CLEVELAND-- Perhaps the best story Bishop Richard Lennon has about his time with Pope Francis this week in Washington, D.C. concerns a stranger who the bishop happened to meet while walking out of church after the Pope had said mass.
Turning to the man, Bishop Lennon asked, "Wasn't that wonderful?" And the bishop recalls the man turning to him and saying, "Yes, and I'm Methodist."
After a hearty laugh, the bishop said the encounter shows the unifying power of Francis' papacy."(That man) didn't feel like he was intruding...(and) I thanked him for coming."
Bishop Lennon, the leader of the Cleveland Catholic Diocese, said having a pope in the United States for only the fourth time ever is an exhilarating experience. He said the Pope was very clear about why he feels so strongly about issues ranging from poverty to climate change.
"It's about people," Bishop Lennon says, "it's not the issues for the issues sake; it's how they impact on people's lives."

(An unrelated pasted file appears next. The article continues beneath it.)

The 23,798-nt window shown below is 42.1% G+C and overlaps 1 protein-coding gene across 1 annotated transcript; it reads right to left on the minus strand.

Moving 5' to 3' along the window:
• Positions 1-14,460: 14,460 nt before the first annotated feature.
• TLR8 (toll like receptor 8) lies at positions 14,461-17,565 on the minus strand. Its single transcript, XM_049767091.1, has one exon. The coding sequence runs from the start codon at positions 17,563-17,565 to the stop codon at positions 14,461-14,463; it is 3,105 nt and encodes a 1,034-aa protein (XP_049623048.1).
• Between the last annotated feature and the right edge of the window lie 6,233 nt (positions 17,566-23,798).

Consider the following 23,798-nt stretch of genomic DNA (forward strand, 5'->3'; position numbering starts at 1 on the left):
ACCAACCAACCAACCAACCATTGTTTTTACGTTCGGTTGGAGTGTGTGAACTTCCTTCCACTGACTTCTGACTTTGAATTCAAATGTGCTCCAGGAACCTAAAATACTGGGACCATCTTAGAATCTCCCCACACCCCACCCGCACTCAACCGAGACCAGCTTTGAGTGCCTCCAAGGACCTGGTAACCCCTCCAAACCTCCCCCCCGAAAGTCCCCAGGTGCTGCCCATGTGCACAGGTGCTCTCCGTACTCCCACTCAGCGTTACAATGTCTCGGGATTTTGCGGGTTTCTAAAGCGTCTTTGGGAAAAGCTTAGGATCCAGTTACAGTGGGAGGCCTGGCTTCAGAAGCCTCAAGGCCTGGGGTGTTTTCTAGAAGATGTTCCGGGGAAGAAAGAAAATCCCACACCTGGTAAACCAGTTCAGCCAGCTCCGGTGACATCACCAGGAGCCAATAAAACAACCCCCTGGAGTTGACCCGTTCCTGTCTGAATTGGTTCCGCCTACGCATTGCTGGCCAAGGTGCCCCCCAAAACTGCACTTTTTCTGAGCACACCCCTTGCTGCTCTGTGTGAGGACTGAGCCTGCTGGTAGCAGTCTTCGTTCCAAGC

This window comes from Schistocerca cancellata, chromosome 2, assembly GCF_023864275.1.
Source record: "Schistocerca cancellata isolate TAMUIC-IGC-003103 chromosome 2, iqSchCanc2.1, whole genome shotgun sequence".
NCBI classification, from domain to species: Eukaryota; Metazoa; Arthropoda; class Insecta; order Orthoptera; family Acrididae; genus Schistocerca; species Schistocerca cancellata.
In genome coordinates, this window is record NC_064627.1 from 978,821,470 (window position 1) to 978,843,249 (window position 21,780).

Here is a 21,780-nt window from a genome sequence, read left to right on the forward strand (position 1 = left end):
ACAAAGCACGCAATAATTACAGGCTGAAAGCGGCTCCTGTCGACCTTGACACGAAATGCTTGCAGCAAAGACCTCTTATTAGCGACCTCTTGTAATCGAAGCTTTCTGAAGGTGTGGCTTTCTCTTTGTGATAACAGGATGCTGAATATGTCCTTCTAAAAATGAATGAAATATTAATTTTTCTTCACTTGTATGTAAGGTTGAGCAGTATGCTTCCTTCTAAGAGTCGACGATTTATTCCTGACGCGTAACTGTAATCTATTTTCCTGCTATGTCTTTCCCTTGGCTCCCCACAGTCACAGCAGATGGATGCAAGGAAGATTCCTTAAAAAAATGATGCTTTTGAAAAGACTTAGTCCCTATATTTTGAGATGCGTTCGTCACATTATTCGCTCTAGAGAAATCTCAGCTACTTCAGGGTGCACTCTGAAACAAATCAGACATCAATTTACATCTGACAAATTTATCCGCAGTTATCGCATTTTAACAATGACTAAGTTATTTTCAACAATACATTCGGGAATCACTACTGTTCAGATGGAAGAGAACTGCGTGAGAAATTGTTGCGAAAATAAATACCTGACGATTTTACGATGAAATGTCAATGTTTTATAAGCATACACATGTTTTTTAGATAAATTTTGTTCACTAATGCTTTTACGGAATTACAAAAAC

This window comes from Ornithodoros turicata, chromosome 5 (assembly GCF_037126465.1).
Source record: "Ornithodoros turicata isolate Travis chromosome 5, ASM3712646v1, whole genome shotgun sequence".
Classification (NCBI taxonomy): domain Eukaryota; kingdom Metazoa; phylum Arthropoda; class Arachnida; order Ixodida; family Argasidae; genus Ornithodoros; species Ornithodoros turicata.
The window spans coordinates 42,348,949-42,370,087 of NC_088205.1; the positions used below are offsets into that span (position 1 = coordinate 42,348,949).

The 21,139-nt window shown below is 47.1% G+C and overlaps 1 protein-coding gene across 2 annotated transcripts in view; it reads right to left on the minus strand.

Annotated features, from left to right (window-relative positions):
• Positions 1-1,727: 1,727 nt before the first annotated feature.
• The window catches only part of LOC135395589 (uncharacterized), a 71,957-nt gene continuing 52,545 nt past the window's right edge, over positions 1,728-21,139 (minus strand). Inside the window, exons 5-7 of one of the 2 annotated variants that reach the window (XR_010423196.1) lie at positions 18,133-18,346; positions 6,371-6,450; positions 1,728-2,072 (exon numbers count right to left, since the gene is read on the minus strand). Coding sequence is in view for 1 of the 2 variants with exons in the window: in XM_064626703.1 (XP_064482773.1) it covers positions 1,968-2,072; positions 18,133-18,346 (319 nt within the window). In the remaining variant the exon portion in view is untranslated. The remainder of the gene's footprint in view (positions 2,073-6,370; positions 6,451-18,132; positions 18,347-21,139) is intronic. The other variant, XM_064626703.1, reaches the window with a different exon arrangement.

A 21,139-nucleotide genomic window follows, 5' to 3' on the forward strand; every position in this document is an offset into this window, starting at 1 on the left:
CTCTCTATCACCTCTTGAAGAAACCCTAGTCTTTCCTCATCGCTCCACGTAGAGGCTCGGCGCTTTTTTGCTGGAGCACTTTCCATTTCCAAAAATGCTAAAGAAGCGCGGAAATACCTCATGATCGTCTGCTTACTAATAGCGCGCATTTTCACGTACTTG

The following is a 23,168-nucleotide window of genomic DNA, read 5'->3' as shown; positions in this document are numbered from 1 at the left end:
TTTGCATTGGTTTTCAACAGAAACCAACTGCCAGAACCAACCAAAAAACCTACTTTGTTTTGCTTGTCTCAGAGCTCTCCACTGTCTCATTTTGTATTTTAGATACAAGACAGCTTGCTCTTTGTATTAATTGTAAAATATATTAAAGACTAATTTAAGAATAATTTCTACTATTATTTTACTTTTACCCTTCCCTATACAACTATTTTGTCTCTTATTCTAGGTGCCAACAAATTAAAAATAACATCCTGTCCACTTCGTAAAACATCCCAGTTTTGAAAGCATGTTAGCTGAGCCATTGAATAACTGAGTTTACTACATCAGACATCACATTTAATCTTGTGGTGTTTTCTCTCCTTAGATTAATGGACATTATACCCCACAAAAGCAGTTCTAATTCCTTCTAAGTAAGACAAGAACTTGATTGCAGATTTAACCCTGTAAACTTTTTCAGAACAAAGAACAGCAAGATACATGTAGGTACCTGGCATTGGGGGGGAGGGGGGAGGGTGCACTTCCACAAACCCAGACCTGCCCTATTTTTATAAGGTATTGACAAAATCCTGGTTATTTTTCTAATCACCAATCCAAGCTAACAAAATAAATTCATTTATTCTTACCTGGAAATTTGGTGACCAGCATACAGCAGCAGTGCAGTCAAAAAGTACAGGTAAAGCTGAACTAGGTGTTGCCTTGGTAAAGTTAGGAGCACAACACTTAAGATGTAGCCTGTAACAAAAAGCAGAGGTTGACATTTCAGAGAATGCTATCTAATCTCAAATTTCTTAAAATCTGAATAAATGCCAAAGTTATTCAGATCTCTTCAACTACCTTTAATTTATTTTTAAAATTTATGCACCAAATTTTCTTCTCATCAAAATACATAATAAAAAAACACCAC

The bishop acknowledged that there has been some resistance from some quarters about the Pope weighing in on what have traditionally been seen as more political issues.
But he says the Pope sees any issue through the prism of its impact on people.
"It's not this is political and this is pastoral," the bishop says.
Pope Francis arrived in the United States on Tuesday. He spoke at the White House, and celebrated mass at the Cathedral of St. Matthew in Washington, D.C.
Thursday night, he led an evening prayer at St. Patrick's Cathedral in New York. He was at an interfaith prayer service in New York Friday, after visiting Ground Zero and speaking at the United Nations. This weekend, he visits Philadelphia. Stay with fox8.com for live coverage through the day and weekend.